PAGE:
SPOKANE, Wash. – A recent cougar attack near Seattle exposed a significant weakness in wireless 911 calls.
Too often, emergency workers have trouble finding your exact spot, especially if you’re making a 911 call from a remote area.
Unlike Uber of Lyft, 911 doesn’t have access to your exact location because they don’t pay for it and wireless companies are not required to provide it. Instead, phone operators will request a rebid, which will ping the nearest cell tower to give dispatchers more information about the location of the call.
But when you get out into remote areas, the number of these cell towers decrease significantly. In some cases, the nearest tower could be miles away from where you are making the call, which could cause problems for those hiking or camping.
On May 19, 31-year-old Issac Sederbaum made a 911 call after he and his friend SJ Brooks, 32, were attacked by a mountain lion while they were riding their mountain bikes in King County near North Bend.
While Sederbaum was able to get on his bike and flee, Brooks was attacked and killed while trying to run from the cougar.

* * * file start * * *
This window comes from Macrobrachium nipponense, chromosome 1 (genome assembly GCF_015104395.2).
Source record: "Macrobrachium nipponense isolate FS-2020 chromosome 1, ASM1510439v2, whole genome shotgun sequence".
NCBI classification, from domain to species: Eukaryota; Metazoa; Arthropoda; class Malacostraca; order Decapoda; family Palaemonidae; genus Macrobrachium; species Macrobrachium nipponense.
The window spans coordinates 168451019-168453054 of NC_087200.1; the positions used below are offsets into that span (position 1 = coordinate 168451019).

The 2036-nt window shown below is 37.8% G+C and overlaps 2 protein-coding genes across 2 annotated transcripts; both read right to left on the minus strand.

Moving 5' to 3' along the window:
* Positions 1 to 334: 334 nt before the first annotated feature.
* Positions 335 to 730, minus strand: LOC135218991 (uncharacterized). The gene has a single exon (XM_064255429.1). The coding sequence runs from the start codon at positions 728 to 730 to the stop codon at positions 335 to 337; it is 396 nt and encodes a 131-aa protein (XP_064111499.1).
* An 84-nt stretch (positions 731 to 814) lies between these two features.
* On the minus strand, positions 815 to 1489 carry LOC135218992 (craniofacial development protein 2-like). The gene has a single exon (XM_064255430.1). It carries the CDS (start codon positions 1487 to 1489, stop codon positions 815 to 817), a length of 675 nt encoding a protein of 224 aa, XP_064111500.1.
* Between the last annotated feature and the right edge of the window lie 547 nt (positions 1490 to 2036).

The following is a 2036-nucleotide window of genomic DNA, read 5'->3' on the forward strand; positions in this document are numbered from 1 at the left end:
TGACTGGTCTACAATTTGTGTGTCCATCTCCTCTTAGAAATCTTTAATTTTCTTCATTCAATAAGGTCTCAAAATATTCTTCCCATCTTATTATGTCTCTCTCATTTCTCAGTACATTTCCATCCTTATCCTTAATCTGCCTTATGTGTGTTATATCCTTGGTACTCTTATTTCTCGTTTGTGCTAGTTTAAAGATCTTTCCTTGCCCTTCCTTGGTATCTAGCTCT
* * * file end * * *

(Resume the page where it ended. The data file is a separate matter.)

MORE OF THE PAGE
Sederbaum called 911 after he saw his friend getting attacked. His third 911 call gave dispatchers a general idea of his location.
Previous story: Cyclists tried to scare cougar off before it attacked, killing 1
Because he was in a remote area with few cell towers, it was difficult for operators to get Sederbaum’s exact location and slowed response time. To make things worse, Sederbaum was making the calls while riding on his bike, racing for help.
There has been some debate over privacy rights and whether or not 911 should be allowed to track a phone during an emergency. But as of right now, emergency dispatchers can only get the most accurate location by questioning the caller about land markers nearby and other correlating information.
Spokane Police recommends that you study hiking area before heading out on a trail just in case of an emergency.